Plant-based diets can be expensive when they’re not planned well. Though protein is much cheaper, loading all that organic produce into your basket can be disheartening. It makes it hard to resist the temptation to grab that cheap, processed junk that comes frozen in a packet. But think of the cost to your health, and put the pizza pockets down! You’re lucky, friends – Sea To Sky Thrivers has compiled a list of our top tips to keep you on track without requiring a remortgage/yard-sale/loan shark. Enjoy!
I love starting my day with a giant nutrient boost, but the green smoothie holds another use for the budget conscious – it’s a great way to use up scraps like spotted bananas, vegetable stalks, slightly limp celery and pears that are a bit too juicy.
Embrace the big batches
Plant-based protein sources are waaay cheaper than meat, especially dried in bulk. But they take a lot of work, right? Wrong! Pulses, beans & peas last 5-6 days in the fridge, and grains like quinoa last 6 or 7. Cook up a batch for the week, store them airtight and grab some at each meal to throw into stir-fries, salads or Buddha bowls, or potato fillings. Big, one-pot meals are great for this – stews, bolognese, chili, soups, casseroles, and hot-pots that you can throw everything into, leave till it’s done, then keep in the fridge for a week.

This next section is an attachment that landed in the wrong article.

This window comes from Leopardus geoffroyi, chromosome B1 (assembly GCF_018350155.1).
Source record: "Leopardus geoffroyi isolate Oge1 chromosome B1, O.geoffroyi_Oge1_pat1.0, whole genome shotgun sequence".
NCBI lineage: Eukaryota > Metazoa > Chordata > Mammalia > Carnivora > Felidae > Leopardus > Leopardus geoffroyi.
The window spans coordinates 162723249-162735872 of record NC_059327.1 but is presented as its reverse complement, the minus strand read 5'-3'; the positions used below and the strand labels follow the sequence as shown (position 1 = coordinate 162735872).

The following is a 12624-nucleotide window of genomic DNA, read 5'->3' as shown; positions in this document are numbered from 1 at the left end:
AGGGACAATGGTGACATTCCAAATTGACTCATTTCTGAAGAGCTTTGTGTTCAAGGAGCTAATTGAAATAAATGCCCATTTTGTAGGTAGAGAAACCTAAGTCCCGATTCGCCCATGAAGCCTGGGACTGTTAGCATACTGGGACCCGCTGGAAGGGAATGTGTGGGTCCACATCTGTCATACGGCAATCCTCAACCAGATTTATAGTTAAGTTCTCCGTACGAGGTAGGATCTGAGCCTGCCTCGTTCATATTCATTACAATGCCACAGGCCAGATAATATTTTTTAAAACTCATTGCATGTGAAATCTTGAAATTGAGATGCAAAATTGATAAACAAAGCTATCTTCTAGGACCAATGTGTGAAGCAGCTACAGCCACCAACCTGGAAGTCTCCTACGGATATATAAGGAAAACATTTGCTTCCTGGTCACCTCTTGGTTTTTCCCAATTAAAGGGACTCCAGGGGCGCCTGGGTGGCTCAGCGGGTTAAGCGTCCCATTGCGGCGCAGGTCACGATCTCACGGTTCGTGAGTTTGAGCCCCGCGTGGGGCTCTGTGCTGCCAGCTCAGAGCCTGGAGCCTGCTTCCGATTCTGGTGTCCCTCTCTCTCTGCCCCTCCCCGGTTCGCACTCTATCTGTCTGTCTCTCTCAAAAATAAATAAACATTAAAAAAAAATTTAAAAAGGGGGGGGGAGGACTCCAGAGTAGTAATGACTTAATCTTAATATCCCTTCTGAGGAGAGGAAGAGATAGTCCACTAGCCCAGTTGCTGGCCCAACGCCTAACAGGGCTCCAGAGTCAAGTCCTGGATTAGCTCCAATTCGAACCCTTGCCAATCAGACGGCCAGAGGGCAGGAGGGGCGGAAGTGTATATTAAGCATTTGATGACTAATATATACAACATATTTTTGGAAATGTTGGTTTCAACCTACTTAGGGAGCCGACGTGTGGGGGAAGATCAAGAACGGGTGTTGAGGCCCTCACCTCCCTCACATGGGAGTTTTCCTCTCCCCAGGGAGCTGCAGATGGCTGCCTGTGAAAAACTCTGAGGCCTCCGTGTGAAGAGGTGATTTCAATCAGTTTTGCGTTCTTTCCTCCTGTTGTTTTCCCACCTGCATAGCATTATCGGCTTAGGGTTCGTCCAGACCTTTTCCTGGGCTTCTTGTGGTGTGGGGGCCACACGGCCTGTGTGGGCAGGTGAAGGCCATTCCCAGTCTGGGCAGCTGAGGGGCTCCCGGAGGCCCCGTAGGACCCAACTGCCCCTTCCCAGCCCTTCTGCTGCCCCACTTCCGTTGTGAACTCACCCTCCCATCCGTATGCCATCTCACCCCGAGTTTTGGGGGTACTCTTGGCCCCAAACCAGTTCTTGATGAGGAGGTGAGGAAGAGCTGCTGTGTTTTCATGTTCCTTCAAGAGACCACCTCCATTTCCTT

Farmers Markets, Farm Shops and Ugly Veggies
It’s true, organic food is pricey. But check your local farmers’ market or farm shop – they can often have organics cheaper than the supermarket’s regular stuff! There’s also more interest in ‘ugly produce’, where veg deemed not pretty enough for our fussy market is sold cheaply. Chain stores like Loblaw and Whole Foods are embracing the change in a bid to reduce food waste and the movement is gaining traction – take a look and see if there’s an ‘ugly produce’ retailer near you. After all, it all tastes the same!
Invest in a Spiraliser or Julienne peeler
For $20 or so, you can nab one of these nifty things and make restaurant-worthy Buddha bowls, salads, vegetable ‘noodles’ for pasta and stir-fries, and so on. If you’re the type to get bored and give up easily (guilty!), one of these lets you eat a wider variety of meals whilst keeping it nutritious and ethical. Plus, root vegetables or squashes keep a while in the fridge – store airtight, and grab when you need them. There’s no need to cook most veg, but make sure you check the safety of raw produce – no potatoes, please!
Make your own dips
Dried peas and beans are super cheap – in the food processor, blend them up into any recipe you like. Hummus, bean dip and babaganoush can be packed with low-cost flavour using spices and dried herbs, and your dip should last a week or so in the fridge. Pair with celery or carrot sticks for a cheap snack that spruces up your mealtimes but won’t break the bank.
Store produce properly